The STAR System

STAR System

STAR SYSTEM provided professional kickboxing records as compiled by the STAR System world ratings during the decade of the 1980s. Its purpose was to make public rare and hard-to-find historic kickboxing outcomes involving the sport’s early celebrated champions. It was a public service information without commercial intent.

STAR SYSTEM WORLD RATINGS
The Standardized Tournaments And Ratings (STAR) System was an independent rating service for professional kickboxing that advanced the promotional earning power of top professional kickboxers as well as encouraged the popularity of the sport by identifying undisputed world champions and world-class contenders. The STAR System also maintained significant fight result data from all major sanctioning organizations and independent promotions worldwide. It was recognized as the official organizational ratings source for the World Kickboxing Association (WKA), the Karate International Council of Kickboxing (KICK), the World Kickboxing Council (WKC), the US Kick-Fighting League (USKL) and the Nederlandse Kick Boxing Bond (NKBB).

Between 1980-1989, the STAR System World Kickboxing Ratings and its compendium Kickboxing Report sports column appeared monthly in assorted martial arts and sports magazines around the globe including Official Karate (USA), KICK Illustrated (USA), Inside Kung-Fu (International), American Karate (USA), Ring Arts (USA), Karate Today (USA), Karate Monthly (USA), Blitz (Australia), Martial Arts Energy (Australia) , Martial Arts (British Hong Kong), Karate (France), Ring International (France), SamuraiBanzaiPugilato (Italy), Gong (Japan), This Is Martial Arts (Japan) and Zendokan (Netherlands).

Kickboxing world rankings
One of the first world rankings as published by the STAR System in 1980. Each fighter was transparently awarded points based on recent performance, record and titles. Click for full sized image.

HISTORY
The STAR ratings began in early 1980 as part of a behind-the-scenes initiative by then Inside Kung-Fu editor Paul Maslak with newsstand rival Karate Illustrated editor Renardo Barden to try to minimize injuries on the nation’s weekend tournament karate circuit. They agreed to require tournament promoters, as a condition for nationally-rated competition and magazine coverage, to mandate the use of safety equipment for fighting eliminations, to seed top-ranked competitors into the final elimination rounds and to establish separate women’s divisions in all areas of competition. Inside Kung-Fu publisher Curtis Wong further incentivized these requirements by offering STAR-rated tournaments a free full-page promotional ad for tournament directors who consented. Every major open tournament throughout the US quickly complied; tournament injuries declined substantially.

Short bio: Who is Paul Maslak!

By March 1980, during routine event coverage and personality interviews, the magazine staff intercepted many bitter complaints from prominent competitors that the world rankings for professional kickboxing (early on called “full-contact karate”) from the key sanctioning bodies were improperly manipulated. Preferred champions were surrounded by easy contenders, favorite contenders were rewarded with higher rankings than merited, and disfavored contenders were punished with lower rankings than merited or no ranking at all.

Upon investigation Maslak and John Corcoran, a former PKA events coordinator and then editor of sister publication KICK Illustrated, quickly concluded that the complaints appeared accurate. In an article entitled “Down with Politics!” (KICK Illustrated, August 1980), they announced that the STAR System amateur tournament ratings would expand into professional kickboxing to compel the sport’s governing organizations into a more responsible rankings behavior. The new STAR world ratings would be a performance ranking, statistically controlled, based on actual ring outcomes. Personal opinion was out. A contender had to fight to get into the ratings, and had to fight to stay there. There would be no exceptions, not even for world champions.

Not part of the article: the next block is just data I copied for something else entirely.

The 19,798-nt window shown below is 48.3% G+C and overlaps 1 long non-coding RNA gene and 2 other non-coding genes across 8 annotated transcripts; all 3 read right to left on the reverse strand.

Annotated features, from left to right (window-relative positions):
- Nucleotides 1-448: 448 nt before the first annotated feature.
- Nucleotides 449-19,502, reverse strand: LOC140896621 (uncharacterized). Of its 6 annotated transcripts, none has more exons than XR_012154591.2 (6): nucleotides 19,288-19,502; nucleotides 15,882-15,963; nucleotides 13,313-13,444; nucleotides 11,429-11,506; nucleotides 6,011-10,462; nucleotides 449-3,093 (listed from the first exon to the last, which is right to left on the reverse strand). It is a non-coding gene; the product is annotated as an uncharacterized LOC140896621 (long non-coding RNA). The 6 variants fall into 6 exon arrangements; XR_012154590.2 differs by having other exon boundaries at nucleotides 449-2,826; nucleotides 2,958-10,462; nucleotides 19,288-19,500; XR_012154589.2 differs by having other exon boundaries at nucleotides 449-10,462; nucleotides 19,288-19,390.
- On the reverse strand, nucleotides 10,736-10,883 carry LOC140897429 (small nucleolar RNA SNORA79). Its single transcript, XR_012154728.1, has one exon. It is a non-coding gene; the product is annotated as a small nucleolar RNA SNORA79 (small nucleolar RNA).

Short bio: Who is John Corcoran

Publisher Curtis Wong decided that the STAR System copyright would be owned by Maslak so that the ratings could be syndicated into unaffiliated publications. Maslak and Corcoran published the first STAR world professional kickboxing ratings as of July 15, 1980, in KICK Illustrated, Inside Kung-Fu and in rival publisher Al Weiss’ Official Karate. The World Kickboxing Association (WKA) immediately recognized STAR as its official ratings source; other sanctioning organizations followed. The STAR System discontinued its tournament ratings when Maslak left Inside Kung-Fu at the end of 1981 and, thereafter, the STAR professional kickboxing ratings quickly became the international gold standard for the sport.

Don Wilson
Freelancing champions like Don “The Dragon” Wilson were able to gain appropriate recognition from independent ratings and no longer needed to sign exclusive deals with match-makers.

Throughout the 1980s, the STAR System world ratings for professional kickboxing appeared at various times in over fifteen newsstand publications around the world but always found a permanent home at Official Karate and its affiliate American Karate. The ratings helped internationalize the sport by encouraging transnational matchmaking, and by enabling free agent champions such as: Don “The Dragon” Wilson, Benny “The Jet” Urquidez, Rob “The Dutchman” Kaman, Stan “The Man” Longinidis, Dennis “The Terminator” Alexio, Maurice Smith, Peter “Sugarfoot” Cunningham, Fred “The Gladiator” Royers, James Warring, Yasuo Tabata, Graciela “The Goddess” Casillas, Cheryl Wheeler and Lucia Rijker.

Paul Maslak dissolved the STAR world ratings in 1989 after his work in the motion picture industry and family obligations became too demanding of his time.

STATISTICAL RANKING SYSTEM
The STAR System relied on a statistical technique adapted from international tournament chess competition. The technique ranked top competitors according to the number of rating points they won in world-class competition. Specifically, rating points were awarded for each victory and deducted for each loss. The number of points awarded or deducted was prorated relative to how highly ranked their opponent at the time of the bout, as well as by the margin of victory or defeat.